Summer Trout

This week we're going old school and talking a bit about fishing slip corks for Speckled Trout. We've all been through it before fishing one spot or another where a random old timer in a beat up skiff is next to us spanking the Trout on giant float rigs. Drifting Slip Corks is perhaps the most successful system of Trout fishing ever practiced. This article will explain why, how it works, and how to use them.

Trout are ambush predators. Their eyes are positioned high on the top of their heads and as you can imagine, they tend to hit bait from below as it swims overhead. Trout will sit low in tide breaks such as pot holes in the bottom or on the lee side of a rock pile. Essentially anywhere that blocks current allowing them to sit stationary near the bottom. Because of this, you'll be looking for fishing spots with sharp depth changes or dropoffs. Rocky banks are great candidates when looking for habitat to drift corks for Trout.

In the summer in North East Florida, big Gator Trout tend to head for deeper water. Nothing crazy, but idealy somewhere between 10 and 20 feet of water. You can find them shallower, but this is just to give you a general idea of a consistant starting depth. Here is where slip corks become an invaluable tool. Slip corks are successful because of the ability to fish them in virtually any depth. They can be adjusted simply by sliding a stopper knot below the float allowing you to change it's depth range. Also because of the size of the float, enough weight can be added to the rig to keep the bait near the bottom in raging currents while still covering vast spances of deep water shoreline. This isn't possible with any other rig. Another situation where the ole Slip Cork shines is on boats that don't have a trolling motor. Simply drop the cork in the water and let the current take the bait to the fish.

Your only limitation is your range of vision. When the float becomes difficult to see, reel it back in, rinse and repeat. As a rule of thumb, you'll know if the Trout are home within a few drifts. When it becomes apparent that nothing is biting, or alternately, you're getting bit by trash fish, try adjusting the depth. Remember, Trout are visual predators. If you bring the bait up a few feet, you'll still catch Trout but you may be able to keep the bait away from the pesky trash fish. This will also keep you out of snags.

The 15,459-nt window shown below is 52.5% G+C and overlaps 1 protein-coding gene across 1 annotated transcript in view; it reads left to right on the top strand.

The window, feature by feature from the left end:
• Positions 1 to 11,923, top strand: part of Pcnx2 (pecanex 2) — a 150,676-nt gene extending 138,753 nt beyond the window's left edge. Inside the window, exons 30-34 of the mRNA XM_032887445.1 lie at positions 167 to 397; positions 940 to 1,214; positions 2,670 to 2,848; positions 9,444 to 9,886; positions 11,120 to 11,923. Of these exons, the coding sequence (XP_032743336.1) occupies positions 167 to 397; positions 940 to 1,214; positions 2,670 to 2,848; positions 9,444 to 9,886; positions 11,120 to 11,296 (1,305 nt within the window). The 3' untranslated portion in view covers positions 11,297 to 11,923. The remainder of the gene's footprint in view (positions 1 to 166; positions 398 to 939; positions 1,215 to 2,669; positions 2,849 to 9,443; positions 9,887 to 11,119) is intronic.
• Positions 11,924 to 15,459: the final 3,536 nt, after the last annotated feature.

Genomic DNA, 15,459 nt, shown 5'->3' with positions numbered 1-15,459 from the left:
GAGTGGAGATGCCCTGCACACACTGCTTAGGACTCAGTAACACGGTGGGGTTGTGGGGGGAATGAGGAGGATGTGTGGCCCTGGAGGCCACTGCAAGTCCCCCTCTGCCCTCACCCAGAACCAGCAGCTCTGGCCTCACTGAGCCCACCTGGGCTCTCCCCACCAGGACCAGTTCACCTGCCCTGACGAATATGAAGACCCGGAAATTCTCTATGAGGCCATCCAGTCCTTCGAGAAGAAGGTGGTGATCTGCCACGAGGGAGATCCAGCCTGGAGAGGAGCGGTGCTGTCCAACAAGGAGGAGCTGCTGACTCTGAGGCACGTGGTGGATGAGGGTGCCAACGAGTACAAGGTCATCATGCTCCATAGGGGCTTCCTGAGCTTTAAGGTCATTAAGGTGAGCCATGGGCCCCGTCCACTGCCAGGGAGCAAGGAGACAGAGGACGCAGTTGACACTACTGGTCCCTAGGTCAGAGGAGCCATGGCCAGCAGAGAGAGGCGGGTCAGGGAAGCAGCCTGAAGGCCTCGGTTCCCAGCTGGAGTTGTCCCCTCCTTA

Like any fishing, tides play an integral role in fishing. If a spot yeilds no fish on one tide, try fishing it on the opposite tide. So long as the current is moving, the rig can be fished with success.

Boat positioning is very important when cork fishing. You'll want the vessel anchored in a way where you can affectively drift multiple bottom depths. Try to avoid anchoring on a flat depth. Always anchore on a depth incline so that you can drift varying depths of bottom. Trout will often be in a certain depth and nowhere else. Keep this in mind when the fish aren't cooperating. Fixing the problem can be as simple as casting off the opposite side of the stern into deeper or shallower water. Just remember to adjust the bobber stopper when casting to a new depth. Idealy, you'll start off by picking a depth similar to what your bottom machine is showing. From there, you start your drift. If the float starts to very slowly pull under water, that means the rig is hitting bottom and you need to shave a foot off the depth with the stopper. Oppositely, if on the first drift you don't get hit, adjust the stopper to go deeper until either you start getting bit or you start hitting bottom. Hitting bottom is a tool that can be used. If you are going too deep and hitting bottom, that tells you you're in the right direction, now all you have to do is come back up a bit.

Lastly, lets talk about the rod and reel used in this type of system. You will defintely want to use a bait caster when drifting corks. The orientation of the spool is the reason. When the bail is open on a spinning reel, the line tends to hang up on the roller arm or on the spool itself. This will defintely drive you up a wall. Baitcasters have a spool postioned facing the same direction that the line is going, hense allowing for a seamless drift with the reel in freespool. You'll also want to use a rod with a softer tip. Trout have fragile mouths and a limber rod will allow for a hook set that isn't so overpowering that you'll pull the hook or rip the fishes mouth. The last bit of advice, always use J Hooks with slip corks. Circle hooks can work but tend to miss the mouth of fish that slash at baits rather then engulfing it. Trout are incredibly annoying about slashing at baits and a circle hook will make the problem worse.

Good luck and keep at it. Slip Corking is definitely an art and requires a bit of patience to master but, once you do, no fish will be safe!



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